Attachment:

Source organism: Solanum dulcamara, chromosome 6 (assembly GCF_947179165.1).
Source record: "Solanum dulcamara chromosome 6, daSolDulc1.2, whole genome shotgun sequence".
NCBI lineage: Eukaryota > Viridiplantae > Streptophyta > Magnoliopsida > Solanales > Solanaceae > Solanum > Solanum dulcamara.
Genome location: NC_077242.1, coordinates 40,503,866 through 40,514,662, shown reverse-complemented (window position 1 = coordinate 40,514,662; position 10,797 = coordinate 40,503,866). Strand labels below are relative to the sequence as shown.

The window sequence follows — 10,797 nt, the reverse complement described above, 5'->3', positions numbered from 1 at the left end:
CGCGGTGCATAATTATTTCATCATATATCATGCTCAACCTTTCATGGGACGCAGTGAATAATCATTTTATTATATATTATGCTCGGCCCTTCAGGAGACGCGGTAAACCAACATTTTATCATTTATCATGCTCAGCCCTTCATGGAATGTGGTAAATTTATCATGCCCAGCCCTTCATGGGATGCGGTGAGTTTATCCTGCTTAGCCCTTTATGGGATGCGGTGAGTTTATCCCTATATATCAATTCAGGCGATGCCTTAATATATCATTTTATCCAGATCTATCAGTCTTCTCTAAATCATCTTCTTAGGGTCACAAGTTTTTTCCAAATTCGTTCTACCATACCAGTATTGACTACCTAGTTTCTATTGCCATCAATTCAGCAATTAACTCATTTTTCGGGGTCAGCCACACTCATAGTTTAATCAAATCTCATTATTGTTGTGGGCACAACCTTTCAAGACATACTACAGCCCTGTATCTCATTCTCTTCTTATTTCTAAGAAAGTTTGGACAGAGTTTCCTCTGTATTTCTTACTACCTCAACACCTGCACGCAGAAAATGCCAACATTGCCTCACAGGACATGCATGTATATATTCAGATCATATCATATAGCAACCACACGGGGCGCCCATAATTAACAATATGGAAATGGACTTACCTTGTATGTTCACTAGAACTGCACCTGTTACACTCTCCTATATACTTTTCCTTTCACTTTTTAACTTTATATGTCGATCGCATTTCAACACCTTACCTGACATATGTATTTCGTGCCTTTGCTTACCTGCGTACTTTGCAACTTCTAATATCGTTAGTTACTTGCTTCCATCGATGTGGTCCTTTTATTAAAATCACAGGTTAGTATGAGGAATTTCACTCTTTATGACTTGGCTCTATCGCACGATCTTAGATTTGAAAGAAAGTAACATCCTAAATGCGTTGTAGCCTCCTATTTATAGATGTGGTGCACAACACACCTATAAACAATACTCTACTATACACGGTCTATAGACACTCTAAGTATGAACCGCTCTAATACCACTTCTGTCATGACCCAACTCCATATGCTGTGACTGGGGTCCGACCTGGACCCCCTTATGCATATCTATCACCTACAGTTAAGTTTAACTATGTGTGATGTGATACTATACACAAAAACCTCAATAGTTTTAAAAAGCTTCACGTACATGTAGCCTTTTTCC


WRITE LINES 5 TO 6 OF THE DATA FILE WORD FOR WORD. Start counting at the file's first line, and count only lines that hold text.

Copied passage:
The window sequence follows — 10,797 nt, the reverse complement described above, 5'->3', positions numbered from 1 at the left end:
CGCGGTGCATAATTATTTCATCATATATCATGCTCAACCTTTCATGGGACGCAGTGAATAATCATTTTATTATATATTATGCTCGGCCCTTCAGGAGACGCGGTAAACCAACATTTTATCATTTATCATGCTCAGCCCTTCATGGAATGTGGTAAATTTATCATGCCCAGCCCTTCATGGGATGCGGTGAGTTTATCCTGCTTAGCCCTTTATGGGATGCGGTGAGTTTATCCCTATATATCAATTCAGGCGATGCCTTAATATATCATTTTATCCAGATCTATCAGTCTTCTCTAAATCATCTTCTTAGGGTCACAAGTTTTTTCCAAATTCGTTCTACCATACCAGTATTGACTACCTAGTTTCTATTGCCATCAATTCAGCAATTAACTCATTTTTCGGGGTCAGCCACACTCATAGTTTAATCAAATCTCATTATTGTTGTGGGCACAACCTTTCAAGACATACTACAGCCCTGTATCTCATTCTCTTCTTATTTCTAAGAAAGTTTGGACAGAGTTTCCTCTGTATTTCTTACTACCTCAACACCTGCACGCAGAAAATGCCAACATTGCCTCACAGGACATGCATGTATATATTCAGATCATATCATATAGCAACCACACGGGGCGCCCATAATTAACAATATGGAAATGGACTTACCTTGTATGTTCACTAGAACTGCACCTGTTACACTCTCCTATATACTTTTCCTTTCACTTTTTAACTTTATATGTCGATCGCATTTCAACACCTTACCTGACATATGTATTTCGTGCCTTTGCTTACCTGCGTACTTTGCAACTTCTAATATCGTTAGTTACTTGCTTCCATCGATGTGGTCCTTTTATTAAAATCACAGGTTAGTATGAGGAATTTCACTCTTTATGACTTGGCTCTATCGCACGATCTTAGATTTGAAAGAAAGTAACATCCTAAATGCGTTGTAGCCTCCTATTTATAGATGTGGTGCACAACACACCTATAAACAATACTCTACTATACACGGTCTATAGACACTCTAAGTATGAACCGCTCTAATACCACTTCTGTCATGACCCAACTCCATATGCTGTGACTGGGGTCCGACCTGGACCCCCTTATGCATATCTATCACCTACAGTTAAGTTTAACTATGTGTGATGTGATACTATACACAAAAACCTCAATAGTTTTAAAAAGCTTCACGTACATGTAGCCTTTTTCC